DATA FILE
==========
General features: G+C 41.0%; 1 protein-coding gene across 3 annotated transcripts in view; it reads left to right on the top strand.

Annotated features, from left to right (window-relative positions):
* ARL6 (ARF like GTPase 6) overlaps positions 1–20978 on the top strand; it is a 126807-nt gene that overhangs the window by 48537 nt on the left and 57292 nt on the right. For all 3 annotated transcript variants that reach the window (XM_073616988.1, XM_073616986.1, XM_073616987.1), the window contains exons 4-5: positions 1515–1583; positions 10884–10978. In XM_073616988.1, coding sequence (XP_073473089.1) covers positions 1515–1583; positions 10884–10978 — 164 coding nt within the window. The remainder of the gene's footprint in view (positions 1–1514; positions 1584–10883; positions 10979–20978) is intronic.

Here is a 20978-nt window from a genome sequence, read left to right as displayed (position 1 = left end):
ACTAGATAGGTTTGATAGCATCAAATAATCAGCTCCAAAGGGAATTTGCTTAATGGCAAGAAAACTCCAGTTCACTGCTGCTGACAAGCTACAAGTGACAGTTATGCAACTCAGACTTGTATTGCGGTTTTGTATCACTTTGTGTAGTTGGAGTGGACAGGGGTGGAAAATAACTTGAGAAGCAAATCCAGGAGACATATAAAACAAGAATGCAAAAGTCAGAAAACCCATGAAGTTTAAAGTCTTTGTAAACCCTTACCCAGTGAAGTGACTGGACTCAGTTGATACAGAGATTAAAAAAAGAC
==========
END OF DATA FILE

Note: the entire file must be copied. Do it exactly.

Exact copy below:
General features: G+C 41.0%; 1 protein-coding gene across 3 annotated transcripts in view; it reads left to right on the top strand.

Annotated features, from left to right (window-relative positions):
* ARL6 (ARF like GTPase 6) overlaps positions 1–20978 on the top strand; it is a 126807-nt gene that overhangs the window by 48537 nt on the left and 57292 nt on the right. For all 3 annotated transcript variants that reach the window (XM_073616988.1, XM_073616986.1, XM_073616987.1), the window contains exons 4-5: positions 1515–1583; positions 10884–10978. In XM_073616988.1, coding sequence (XP_073473089.1) covers positions 1515–1583; positions 10884–10978 — 164 coding nt within the window. The remainder of the gene's footprint in view (positions 1–1514; positions 1584–10883; positions 10979–20978) is intronic.

Here is a 20978-nt window from a genome sequence, read left to right as displayed (position 1 = left end):
ACTAGATAGGTTTGATAGCATCAAATAATCAGCTCCAAAGGGAATTTGCTTAATGGCAAGAAAACTCCAGTTCACTGCTGCTGACAAGCTACAAGTGACAGTTATGCAACTCAGACTTGTATTGCGGTTTTGTATCACTTTGTGTAGTTGGAGTGGACAGGGGTGGAAAATAACTTGAGAAGCAAATCCAGGAGACATATAAAACAAGAATGCAAAAGTCAGAAAACCCATGAAGTTTAAAGTCTTTGTAAACCCTTACCCAGTGAAGTGACTGGACTCAGTTGATACAGAGATTAAAAAAAGAC